One simple word to describe the fourth album from North Carolina's Connells would be terrific.
More words might suffice, including saying that the band has finally forged its own unique identity with the album, but plainly put, "One Simple Word" was easily one of 1990's best 10 albums.Working with veteran English producer Hugh Jones (Del Amitri, Echo & The Bunnymen) for six weeks in Wales, the band enjoyed recording the album more than any other studio effort, vocalist Doug MacMillan confessed in a recent telephone interview, and it certainly shows it.
From start to finish, there isn't a weak track on the album, and additionally, the band's playing and harmonizing has never been tighter. Though Jones brought in some outside musicians (including former Modern English keyboardist Robert Lord, celloist Caroline Lavelle and woodwind player par excellence Kate St. John), he allows the band to showcase its many talents, including giving guitarist George Huntley a chance to shine on piano and MacMillan the opportunity to try his hand at guitar.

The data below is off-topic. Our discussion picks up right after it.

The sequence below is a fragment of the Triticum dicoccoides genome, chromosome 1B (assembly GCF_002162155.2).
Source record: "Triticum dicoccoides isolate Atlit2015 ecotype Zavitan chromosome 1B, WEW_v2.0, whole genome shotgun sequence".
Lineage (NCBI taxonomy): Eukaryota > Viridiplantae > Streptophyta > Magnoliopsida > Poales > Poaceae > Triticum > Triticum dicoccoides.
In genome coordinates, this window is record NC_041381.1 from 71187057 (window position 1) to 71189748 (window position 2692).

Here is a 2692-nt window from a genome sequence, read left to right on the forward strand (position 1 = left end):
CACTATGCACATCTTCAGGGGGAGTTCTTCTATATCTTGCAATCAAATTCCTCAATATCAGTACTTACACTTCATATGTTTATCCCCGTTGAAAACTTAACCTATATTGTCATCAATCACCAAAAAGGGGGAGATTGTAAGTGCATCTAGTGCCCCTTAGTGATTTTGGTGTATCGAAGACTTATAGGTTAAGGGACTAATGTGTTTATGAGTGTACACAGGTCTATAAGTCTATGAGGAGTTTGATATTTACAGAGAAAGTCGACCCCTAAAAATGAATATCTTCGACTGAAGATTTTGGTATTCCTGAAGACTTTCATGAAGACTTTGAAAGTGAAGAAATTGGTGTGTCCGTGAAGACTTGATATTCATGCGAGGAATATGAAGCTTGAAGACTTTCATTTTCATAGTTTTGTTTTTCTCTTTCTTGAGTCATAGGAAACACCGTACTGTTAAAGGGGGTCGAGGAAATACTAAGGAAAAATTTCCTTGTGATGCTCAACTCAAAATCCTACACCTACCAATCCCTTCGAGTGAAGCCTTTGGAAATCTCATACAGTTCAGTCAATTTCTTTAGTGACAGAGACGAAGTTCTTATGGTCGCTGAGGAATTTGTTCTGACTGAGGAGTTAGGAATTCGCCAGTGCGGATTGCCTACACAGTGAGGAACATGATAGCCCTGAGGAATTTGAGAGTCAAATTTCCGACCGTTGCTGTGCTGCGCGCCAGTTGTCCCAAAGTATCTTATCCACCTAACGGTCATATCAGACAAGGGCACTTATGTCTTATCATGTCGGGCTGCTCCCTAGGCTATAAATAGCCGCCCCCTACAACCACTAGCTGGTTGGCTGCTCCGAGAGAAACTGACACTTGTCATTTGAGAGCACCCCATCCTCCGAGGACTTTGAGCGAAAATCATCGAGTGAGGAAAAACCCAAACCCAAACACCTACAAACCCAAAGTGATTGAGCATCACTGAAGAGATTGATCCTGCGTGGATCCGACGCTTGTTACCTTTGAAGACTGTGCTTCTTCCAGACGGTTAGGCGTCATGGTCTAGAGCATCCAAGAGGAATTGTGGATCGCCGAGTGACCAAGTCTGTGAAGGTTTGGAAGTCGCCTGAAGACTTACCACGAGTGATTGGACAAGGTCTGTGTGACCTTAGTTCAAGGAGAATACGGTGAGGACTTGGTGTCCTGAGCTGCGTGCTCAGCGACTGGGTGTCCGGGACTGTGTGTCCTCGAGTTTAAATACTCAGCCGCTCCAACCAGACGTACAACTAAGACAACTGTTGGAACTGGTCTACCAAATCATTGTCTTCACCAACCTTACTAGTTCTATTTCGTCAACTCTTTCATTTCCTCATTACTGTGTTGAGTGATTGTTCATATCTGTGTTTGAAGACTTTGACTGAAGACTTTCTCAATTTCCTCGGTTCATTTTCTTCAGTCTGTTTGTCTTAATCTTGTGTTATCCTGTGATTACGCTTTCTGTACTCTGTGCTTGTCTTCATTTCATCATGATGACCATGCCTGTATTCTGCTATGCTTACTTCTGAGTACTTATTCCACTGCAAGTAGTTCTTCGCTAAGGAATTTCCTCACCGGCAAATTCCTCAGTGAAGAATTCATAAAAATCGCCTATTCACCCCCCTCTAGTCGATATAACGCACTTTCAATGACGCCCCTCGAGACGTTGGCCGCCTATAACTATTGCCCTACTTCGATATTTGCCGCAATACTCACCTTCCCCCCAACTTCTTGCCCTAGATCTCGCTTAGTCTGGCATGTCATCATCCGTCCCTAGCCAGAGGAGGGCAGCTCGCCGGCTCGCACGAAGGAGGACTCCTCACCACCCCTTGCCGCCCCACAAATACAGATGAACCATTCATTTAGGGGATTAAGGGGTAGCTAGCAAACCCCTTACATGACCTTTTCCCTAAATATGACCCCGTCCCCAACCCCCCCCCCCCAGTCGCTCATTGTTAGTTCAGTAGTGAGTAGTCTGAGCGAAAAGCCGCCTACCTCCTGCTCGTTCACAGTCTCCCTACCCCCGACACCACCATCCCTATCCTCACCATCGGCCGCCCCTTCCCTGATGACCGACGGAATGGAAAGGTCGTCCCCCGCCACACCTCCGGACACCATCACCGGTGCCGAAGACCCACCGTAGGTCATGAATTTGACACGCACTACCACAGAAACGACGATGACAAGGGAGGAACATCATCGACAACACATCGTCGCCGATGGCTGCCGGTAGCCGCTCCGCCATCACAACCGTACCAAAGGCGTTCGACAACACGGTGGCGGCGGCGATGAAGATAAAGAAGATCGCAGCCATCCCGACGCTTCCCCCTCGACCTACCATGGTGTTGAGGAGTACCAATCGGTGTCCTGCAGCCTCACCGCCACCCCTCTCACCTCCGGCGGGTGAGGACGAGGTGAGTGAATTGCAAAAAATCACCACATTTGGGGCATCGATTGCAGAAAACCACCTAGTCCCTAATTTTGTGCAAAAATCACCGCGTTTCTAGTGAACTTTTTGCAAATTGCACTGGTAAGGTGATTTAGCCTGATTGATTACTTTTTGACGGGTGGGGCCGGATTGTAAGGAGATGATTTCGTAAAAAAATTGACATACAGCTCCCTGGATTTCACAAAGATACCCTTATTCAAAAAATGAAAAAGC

Also, group founder Mike Connell has relinquished some of the songwriting chores - the album features three numbers written by Huntley, one by MacMillan and four collaborations between Connell and MacMillan - and toughened up his playing like never before.
The album's first single, "Stone Cold Yesterday," arguably 1990's best single, features a straight-ahead, twin-guitar rock approach (from Connell and Huntley) and full, rich harmonies from MacMillan and Huntley. The subsequent follow-up single, "Get a Gun" (1991's best single?), is a lovely acoustic number with a subtle country-western feel and MacMillan's suitably subdued vocals.
Downplayed a little are the Irish and Scottish folk influences that were so prevalent and typical of the band's earlier releases, especially 1987's college radio smash "Boylan Heights." Instead, the group has reserved those influences for three of the later tracks - Huntley's "Link" and "The Joke," and Connell's "Waiting My Turn."
Not surprisingly, the latter is the album's big winner: a lovely, though downbeat, number about a lover spurned. MacMillan and Lavelle add gentle support vocals to Connell's frail vocals, and St. John's wan oboe work is always tasteful and never obtrusive.
It's a gem on an album filled with similarly sparkling numbers, and though it was overlooked initially after its mid-1990 release, alternative radio play of both singles may finally give this band the due respect it deserves and allow it to look out behind the Southern rock spectre that is R.E.M.